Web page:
Silver Bells: Steve Martin, Paul Simon & Billy Joel
From the moment Martin says that his child asks “Uncle Steve? What’s does Christmas mean to you?,” you’re right to infer that something is about to go very very wrong in this Saturday Night Live rendition of Silver Bells, which featured three artists at the top of their game in the 70s. Pay attention to the eggnog and booze gags, and mind your dime store Santa Clauses, they may be “laying a little groundwork for the future.”
Twelve Days of Christmas: Bob & Doug Mackenzie
Way back in the very first episode of this podcast, Bob & Doug came up (pursuant to Geddy Lee and his Canadian-ness): here we note their take on the Twelve Days, which include lots of beer, five golden touks (a Canadian word, look it up), and plenty of back bacon. It’s a hilarious (if sloppy) rendering.
Centro-matic: Fuselage (It’s Starting to Look Like Christmas Once Again)
Producer Mark drops in as we tackle Will Johnson and company’s take on the holidays, in which he coins the phrase “nicefully” (and it kind of works) and talks up strange family traditions. As someone who comes from a house with a few of those, this rang a little true for me.
James Brown: Santa Claus Goes Straight To The Ghetto
The Godfather of Soul lays out a laundry list of requests for Santa, specifically the stops he might make in the poorer parts of town, where kids don’t have as much to look forward to. Shane’s surprised by his ability to hear James Brown with fresh ears, while Kevin reminds us that James Brown put out all kinds of Christmas albums. The man was, after all, a cottage industry.
The Pogues: Fairytale of New York
Arguably one of my favorite Christmas tunes, the real fairytale here is that Shane MacGowan’s toothless mug and drunk-tank mumblings could romance Kirsty MacColl into such a beautiful duet about New York City. Our Shane reveals that he has something in common with MacGowan (other than name) in that he spends way too many Christmas days drinking in bars, while Ryan helps us with the pronunciation of Nihilism.
The Pretenders: 2000 Miles
Released as a B-side to Middle of the Road in 1983, this is NOT Chrissie Hynde’s expurgated version of the Proclaimers Scottish hit about walking a tremendous distance, although Hynde does admit “2000 miles, it’s very far.” The guys were clearly expecting something very different going into this one, even questioning why I would list it as a Christmas song. In the end, it all coalesces into agreement that this is a pretty song about Christmas.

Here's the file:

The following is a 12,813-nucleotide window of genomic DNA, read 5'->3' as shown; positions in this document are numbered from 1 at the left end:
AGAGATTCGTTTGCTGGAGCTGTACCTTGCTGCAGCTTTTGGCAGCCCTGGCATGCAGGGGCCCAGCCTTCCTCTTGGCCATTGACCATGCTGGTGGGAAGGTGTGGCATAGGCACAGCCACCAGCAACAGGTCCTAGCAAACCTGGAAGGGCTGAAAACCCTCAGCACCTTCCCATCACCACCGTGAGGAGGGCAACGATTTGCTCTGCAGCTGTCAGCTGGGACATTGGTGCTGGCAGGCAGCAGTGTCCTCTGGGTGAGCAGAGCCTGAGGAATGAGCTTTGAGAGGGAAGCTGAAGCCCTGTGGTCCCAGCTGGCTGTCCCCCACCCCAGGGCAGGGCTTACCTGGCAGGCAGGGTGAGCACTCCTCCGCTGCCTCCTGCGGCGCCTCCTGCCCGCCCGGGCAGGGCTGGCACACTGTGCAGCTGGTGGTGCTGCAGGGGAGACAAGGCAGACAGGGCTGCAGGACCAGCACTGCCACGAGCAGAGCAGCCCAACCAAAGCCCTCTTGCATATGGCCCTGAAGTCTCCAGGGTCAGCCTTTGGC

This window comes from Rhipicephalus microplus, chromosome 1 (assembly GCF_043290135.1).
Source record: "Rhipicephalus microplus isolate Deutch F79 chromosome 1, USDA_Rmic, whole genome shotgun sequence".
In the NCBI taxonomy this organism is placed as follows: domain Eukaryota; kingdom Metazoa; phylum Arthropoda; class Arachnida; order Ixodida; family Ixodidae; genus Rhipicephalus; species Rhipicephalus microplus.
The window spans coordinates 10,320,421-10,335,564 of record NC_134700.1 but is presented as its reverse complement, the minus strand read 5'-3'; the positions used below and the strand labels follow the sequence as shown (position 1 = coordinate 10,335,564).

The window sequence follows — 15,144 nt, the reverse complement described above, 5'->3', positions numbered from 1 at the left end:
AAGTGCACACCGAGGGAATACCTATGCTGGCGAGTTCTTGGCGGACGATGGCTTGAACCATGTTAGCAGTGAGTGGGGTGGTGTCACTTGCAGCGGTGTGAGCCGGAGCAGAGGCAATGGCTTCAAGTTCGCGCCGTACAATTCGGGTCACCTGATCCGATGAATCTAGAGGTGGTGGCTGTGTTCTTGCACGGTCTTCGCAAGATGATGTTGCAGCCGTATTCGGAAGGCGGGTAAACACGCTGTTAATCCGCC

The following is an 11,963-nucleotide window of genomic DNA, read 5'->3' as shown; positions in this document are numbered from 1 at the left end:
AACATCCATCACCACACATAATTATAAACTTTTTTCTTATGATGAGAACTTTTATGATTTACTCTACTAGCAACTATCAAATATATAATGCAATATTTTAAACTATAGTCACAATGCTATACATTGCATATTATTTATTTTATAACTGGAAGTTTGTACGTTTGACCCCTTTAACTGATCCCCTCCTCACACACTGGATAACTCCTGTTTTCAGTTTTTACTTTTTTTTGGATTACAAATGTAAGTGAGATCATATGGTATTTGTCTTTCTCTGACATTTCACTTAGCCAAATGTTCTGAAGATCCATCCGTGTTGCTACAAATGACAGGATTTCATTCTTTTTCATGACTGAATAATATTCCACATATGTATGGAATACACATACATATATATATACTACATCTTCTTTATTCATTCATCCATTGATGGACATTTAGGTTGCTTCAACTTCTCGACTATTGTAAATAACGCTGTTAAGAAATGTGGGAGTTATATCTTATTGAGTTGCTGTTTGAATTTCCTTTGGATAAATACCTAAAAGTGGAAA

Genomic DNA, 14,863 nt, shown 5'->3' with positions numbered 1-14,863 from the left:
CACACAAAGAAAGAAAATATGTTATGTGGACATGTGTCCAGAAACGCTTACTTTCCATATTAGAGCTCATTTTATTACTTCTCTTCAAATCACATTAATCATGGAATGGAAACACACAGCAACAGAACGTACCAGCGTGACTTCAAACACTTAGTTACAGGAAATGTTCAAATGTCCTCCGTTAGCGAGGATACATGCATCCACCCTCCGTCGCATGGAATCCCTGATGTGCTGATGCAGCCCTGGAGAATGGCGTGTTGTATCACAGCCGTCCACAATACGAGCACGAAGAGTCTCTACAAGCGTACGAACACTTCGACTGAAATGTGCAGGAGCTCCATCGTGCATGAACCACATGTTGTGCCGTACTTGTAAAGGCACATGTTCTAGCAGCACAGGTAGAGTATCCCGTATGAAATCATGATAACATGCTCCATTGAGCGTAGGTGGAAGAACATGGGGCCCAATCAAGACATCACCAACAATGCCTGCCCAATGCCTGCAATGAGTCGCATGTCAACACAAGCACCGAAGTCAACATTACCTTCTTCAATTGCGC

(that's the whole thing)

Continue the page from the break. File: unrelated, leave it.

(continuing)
Wham: Last Christmas
You know who writes a bad-ass Christmas song? Irving Berlin! His little known (and all forgotten) holiday nugget “White Christmas” seems to be the template upon which George Michael based the 1984 classic Last Christmas…Look I make no apologies for my love of WHAM! Shit, this isn’t just one of my favorite Christmas songs, it’s one of my favorite any-time songs.
Bing Crosby/David Bowie: Little Drummer Boy/Peace On Earth
Just as fucking weird and uncomfortable as i remembered…Funny or Die has a word for word re-make of it starring Will Farrell and John C. Reilly that highlights how truly odd it was.
Elmo and Patsy: Grandma Got Run Over By A Reindeer
Hadn’t heard it since I was 10. Not as funny as it was when I was 10.
The Waitresses: Christmas Wrapping:
It’s rare that a novelty Christmas song reaches the ridiculous American cultural zeitgeist, yet proves itself as a tune that I’d like to listen to the other eleven months of the year. This is that song. While it’s undeniable that they’re mining similar territory as their most well-known non-yuletide hit, I Know What Boys Like, it still works. It’s infectious, and I look forward to hearing hit cut through the parade of rote sentimentality surrounding the season every December.
REM: Christmas Griping:
What would you get if you crossed the percussion from Fleetwood Mack’s Tusk with a Christmas-themed version of The Beatles’ Revolution #9 and a cranky-pants approach to the holiday season? This. You’d get this. Not as unimpressive as I’m making it sound, this is still mostly notable as a novelty, released to their fan club in 1991.
Lou Reed: Xmas in February:
A beautiful, if devastating, song, Xmas in February is barely a Christmas tune. It does contain the word “Christmas,” however, so I’ll take it. It’s Reed at his post-Velvet Underground best, chronicling the hardships of a Vietnam vet. It manages to be both beautiful and heartbreaking, and so evocotive of the gritty worldview he became synonymous with. Merry (post-) Xmas!